photo credit: Michael Bause

Plain language

People with an intellectual disability such as Down Syndrome and people who do not understand the event’s language very well (e.g. newcomers) need plain language to be used. There are services that interpret into plain language, for example Anne Leichtfuß (for German).

Anne Leichtfuß form leichte-sprache-simultan.de at the event “INKLUSION2025” hosted by Aktion Mensch in Berlin
photo credit: Michael Bause

 

screenshot of eurovision.de “seeing and listening without barriers”

Audiodescription

Interpreters for audio description describe pictures and videos and what is happening on stage for visually impaired and blind persons. At the last Eurovision Song Contest audio description was successfully implemented. An example for such a service is Audioskript.

screenshot of eurovision.de “seeing and listening without barriers”

Training the staff and speakers

There are many ways to prepare the participants of your event for communication barriers that may arise. For instance, the staff can be made aware of appropriate ways to interact with people with very diverse characteristics, and speakers should know how best to interact with blind and deaf audience members. Interpreters should be booked early enough.

Judyta Smykowski from Leidmedien.de at the conference “AllerArt Inklusion” hosted by the BKJ in the City of Essen
photo credit: Andi Weiland | BKJ

Staff

There are various organizations that offer trainings on how to overcome reservations and how to avoid blunders when interacting with people with different abilities. One suggestion is to speak directly to the guest or speaker with a disability and not just to their assistant. Guide and assistance dogs are there to assist their owners and should not be interrupted in their work. For instance, when giving the dog water just put down the bowl without petting him or her. The owner should be able to take the dog for a walk during longer events. It is helpful therefore to show the owner a suitable area, such as a park, nearby.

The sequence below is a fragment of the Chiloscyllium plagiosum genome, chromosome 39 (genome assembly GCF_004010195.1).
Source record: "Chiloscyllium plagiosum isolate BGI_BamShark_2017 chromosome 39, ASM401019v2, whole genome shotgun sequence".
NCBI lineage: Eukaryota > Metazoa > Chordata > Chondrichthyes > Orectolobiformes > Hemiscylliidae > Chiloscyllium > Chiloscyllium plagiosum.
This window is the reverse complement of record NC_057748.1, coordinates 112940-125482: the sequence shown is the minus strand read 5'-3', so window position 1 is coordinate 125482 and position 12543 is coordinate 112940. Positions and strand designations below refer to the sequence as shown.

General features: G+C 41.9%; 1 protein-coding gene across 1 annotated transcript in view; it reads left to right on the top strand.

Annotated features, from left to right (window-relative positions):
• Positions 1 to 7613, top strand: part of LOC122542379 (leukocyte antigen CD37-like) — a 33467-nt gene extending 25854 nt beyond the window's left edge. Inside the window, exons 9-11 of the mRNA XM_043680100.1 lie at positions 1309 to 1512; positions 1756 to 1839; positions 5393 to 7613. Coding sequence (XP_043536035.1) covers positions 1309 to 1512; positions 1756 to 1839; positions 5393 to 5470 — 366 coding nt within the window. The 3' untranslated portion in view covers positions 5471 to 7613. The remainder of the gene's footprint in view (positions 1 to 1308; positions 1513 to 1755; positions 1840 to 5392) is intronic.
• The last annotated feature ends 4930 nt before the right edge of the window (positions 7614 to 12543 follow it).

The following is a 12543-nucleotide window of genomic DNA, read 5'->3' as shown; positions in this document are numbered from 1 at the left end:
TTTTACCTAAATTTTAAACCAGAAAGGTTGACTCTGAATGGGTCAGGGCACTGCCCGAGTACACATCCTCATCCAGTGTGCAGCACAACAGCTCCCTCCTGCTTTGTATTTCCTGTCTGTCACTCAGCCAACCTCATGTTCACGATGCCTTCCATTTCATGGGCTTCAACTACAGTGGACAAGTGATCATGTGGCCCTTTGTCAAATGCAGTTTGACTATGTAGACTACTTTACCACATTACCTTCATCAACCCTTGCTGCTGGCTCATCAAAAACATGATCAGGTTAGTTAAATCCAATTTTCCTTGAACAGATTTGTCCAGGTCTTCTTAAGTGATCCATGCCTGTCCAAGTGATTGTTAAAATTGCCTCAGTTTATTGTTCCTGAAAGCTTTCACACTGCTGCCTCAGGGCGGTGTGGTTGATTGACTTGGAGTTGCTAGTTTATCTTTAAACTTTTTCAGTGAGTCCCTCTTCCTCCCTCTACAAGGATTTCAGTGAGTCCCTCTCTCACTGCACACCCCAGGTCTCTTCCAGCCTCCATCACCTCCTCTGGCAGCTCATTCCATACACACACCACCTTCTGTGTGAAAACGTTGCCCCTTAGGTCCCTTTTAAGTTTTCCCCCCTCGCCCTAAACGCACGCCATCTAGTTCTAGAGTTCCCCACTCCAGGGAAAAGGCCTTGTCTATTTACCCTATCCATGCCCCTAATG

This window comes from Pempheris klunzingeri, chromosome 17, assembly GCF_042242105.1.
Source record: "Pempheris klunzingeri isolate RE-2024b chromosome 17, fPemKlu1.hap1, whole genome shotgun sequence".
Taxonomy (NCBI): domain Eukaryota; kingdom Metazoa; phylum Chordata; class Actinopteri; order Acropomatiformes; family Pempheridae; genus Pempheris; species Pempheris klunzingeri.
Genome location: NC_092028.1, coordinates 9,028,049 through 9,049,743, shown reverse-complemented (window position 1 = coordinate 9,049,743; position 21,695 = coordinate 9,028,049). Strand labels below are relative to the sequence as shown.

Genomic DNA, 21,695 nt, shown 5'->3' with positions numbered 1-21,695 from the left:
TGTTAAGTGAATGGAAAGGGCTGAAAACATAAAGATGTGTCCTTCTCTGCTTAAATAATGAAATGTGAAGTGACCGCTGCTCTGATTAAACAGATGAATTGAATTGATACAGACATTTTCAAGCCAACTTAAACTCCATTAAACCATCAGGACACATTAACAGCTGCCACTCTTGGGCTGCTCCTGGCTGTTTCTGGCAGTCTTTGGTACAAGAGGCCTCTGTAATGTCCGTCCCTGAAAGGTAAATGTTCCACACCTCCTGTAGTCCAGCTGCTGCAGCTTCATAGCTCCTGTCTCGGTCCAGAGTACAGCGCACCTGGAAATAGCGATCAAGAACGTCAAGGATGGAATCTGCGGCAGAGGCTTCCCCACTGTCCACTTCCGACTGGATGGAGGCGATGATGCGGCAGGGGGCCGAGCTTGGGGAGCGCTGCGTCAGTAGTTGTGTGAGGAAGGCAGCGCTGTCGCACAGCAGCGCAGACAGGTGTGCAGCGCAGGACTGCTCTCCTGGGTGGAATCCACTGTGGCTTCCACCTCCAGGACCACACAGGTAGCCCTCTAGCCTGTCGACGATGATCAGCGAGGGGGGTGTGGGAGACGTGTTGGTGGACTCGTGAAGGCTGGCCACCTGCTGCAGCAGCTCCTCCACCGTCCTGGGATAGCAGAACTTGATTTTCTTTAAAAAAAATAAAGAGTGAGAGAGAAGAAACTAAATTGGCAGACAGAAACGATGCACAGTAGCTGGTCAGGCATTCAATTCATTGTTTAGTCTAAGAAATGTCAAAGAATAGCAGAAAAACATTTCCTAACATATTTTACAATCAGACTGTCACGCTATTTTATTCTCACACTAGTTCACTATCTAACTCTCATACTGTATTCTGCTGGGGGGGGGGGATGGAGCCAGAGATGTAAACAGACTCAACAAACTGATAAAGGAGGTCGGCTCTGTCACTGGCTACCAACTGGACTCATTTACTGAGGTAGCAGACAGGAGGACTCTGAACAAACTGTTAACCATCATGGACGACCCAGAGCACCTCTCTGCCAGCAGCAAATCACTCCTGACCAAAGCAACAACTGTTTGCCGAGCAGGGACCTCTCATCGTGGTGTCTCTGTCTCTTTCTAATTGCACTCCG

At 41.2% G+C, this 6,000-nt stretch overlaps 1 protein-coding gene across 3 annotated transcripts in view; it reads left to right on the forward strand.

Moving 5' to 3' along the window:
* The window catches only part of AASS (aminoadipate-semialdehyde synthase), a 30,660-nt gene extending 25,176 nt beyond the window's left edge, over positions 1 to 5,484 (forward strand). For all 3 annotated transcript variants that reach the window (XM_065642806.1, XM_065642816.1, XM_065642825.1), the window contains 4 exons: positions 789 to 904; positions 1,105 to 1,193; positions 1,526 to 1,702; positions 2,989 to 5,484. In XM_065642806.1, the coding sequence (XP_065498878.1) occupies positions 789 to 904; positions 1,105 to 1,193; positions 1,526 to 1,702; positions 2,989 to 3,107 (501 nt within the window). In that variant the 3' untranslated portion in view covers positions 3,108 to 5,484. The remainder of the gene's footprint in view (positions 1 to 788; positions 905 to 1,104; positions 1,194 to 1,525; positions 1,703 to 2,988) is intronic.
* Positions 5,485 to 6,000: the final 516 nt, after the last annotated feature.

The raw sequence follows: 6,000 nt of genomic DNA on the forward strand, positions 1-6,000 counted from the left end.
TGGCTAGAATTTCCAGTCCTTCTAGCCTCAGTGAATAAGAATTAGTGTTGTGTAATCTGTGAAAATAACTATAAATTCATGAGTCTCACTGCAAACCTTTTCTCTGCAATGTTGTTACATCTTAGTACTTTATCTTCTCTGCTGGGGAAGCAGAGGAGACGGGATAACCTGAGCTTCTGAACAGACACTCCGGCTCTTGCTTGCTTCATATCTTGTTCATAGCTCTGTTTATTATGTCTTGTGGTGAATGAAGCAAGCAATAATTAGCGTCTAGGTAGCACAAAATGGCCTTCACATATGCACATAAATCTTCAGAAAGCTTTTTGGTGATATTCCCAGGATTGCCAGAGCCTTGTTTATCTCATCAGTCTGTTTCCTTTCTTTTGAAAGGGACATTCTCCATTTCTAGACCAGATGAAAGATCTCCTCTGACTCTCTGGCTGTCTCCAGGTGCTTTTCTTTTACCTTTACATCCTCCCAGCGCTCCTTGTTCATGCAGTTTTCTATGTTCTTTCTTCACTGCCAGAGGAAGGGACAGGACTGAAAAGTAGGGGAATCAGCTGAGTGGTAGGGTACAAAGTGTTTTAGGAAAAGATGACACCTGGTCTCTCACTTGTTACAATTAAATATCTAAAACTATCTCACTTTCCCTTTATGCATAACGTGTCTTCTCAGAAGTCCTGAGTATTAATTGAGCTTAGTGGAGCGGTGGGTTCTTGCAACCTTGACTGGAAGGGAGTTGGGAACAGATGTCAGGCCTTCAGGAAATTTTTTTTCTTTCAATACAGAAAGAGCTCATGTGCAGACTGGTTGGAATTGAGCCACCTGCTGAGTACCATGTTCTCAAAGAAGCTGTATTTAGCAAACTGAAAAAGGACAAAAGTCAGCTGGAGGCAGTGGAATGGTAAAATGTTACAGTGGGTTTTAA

Awareness raising trainings for interacting with people with disabilities can be booked (for example) with the NPO Sozialhelden for working with the blind and vision impaired with the Hamburger Blinden- und Sehbehinderten Verein , on anti-racism with ReachOut or AfricAvenir International and on sexual diversity with the Jugendmuseum Schöneberg or the Lesben-und Schwulenverband Deutschland.

Judyta Smykowski from Leidmedien.de at the conference “AllerArt Inklusion” hosted by the BKJ in the City of Essen
photo credit: Andi Weiland | BKJ

inclusion on television – new perspectives on disability in Cologne
photo credit: Andi Weiland | Gesellschaftsbilder.de

Speakers

Inform the speakers about useful communication guidelines: They should send their speeches several days in advance so that the sign language interpreters can prepare themselves. It is also advisable to speak in readily understood language and to use videos with subtitles. Pictures that are used in presentations should be described for blind members of the audience. It is also a good idea to issue trigger warnings, for instance when videos with potentially distressing contents are shown.

inclusion on television – new perspectives on disability in Cologne
photo credit: Andi Weiland | Gesellschaftsbilder.de

A little tip on the side:

No one likes to admit publically that they did not understand something. Foreign words, technical terms and specialized terminology are not understandable for everyone. For instance, if you have speakers who only speak English, offer to translate their input into German.

For questions from the audience:

It is possible to communicate using hand gestures, especially in smaller workshops. Examples of signs that can be used are “quacking duck” which means “please explain the word” and “a raised arm”, meaning “please speak louder”. Also, the sign for applause can be used universally. However, if there are blind participants this method is not inclusive of them. 

The Invitation

The content and design of the invitation determine if your guests’ interest in your event is sparked or not. In addition to an attractive design and information about the program and location the needs of your guests must also be considered. It is helpful for the overall planning to ask your guests to make their needs known when they register. It is also useful to offer different methods of contact because some people can communicate better over the telephone than via email (blind persons for example) and others prefer email (for instance deaf persons).